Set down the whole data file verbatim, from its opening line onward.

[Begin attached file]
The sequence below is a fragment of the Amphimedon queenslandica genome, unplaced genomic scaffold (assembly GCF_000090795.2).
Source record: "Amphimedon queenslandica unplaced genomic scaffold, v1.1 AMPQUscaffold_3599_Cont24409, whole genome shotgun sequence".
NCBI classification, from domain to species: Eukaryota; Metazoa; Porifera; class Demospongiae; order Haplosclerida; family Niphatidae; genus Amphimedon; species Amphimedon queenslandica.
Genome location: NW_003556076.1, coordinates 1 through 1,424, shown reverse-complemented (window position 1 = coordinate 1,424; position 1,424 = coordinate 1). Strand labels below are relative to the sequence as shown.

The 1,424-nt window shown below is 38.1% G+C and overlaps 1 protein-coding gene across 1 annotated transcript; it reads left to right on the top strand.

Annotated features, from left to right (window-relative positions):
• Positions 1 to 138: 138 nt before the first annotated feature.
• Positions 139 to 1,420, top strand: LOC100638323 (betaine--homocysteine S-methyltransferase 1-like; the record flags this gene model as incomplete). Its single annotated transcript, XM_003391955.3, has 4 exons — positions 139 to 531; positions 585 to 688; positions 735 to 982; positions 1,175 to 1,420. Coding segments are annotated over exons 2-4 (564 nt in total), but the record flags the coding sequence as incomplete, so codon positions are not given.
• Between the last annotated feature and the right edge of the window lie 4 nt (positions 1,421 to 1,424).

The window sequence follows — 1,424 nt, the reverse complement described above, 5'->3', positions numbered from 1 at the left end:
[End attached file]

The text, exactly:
The sequence below is a fragment of the Amphimedon queenslandica genome, unplaced genomic scaffold (assembly GCF_000090795.2).
Source record: "Amphimedon queenslandica unplaced genomic scaffold, v1.1 AMPQUscaffold_3599_Cont24409, whole genome shotgun sequence".
NCBI classification, from domain to species: Eukaryota; Metazoa; Porifera; class Demospongiae; order Haplosclerida; family Niphatidae; genus Amphimedon; species Amphimedon queenslandica.
Genome location: NW_003556076.1, coordinates 1 through 1,424, shown reverse-complemented (window position 1 = coordinate 1,424; position 1,424 = coordinate 1). Strand labels below are relative to the sequence as shown.

The 1,424-nt window shown below is 38.1% G+C and overlaps 1 protein-coding gene across 1 annotated transcript; it reads left to right on the top strand.

Annotated features, from left to right (window-relative positions):
• Positions 1 to 138: 138 nt before the first annotated feature.
• Positions 139 to 1,420, top strand: LOC100638323 (betaine--homocysteine S-methyltransferase 1-like; the record flags this gene model as incomplete). Its single annotated transcript, XM_003391955.3, has 4 exons — positions 139 to 531; positions 585 to 688; positions 735 to 982; positions 1,175 to 1,420. Coding segments are annotated over exons 2-4 (564 nt in total), but the record flags the coding sequence as incomplete, so codon positions are not given.
• Between the last annotated feature and the right edge of the window lie 4 nt (positions 1,421 to 1,424).

The window sequence follows — 1,424 nt, the reverse complement described above, 5'->3', positions numbered from 1 at the left end: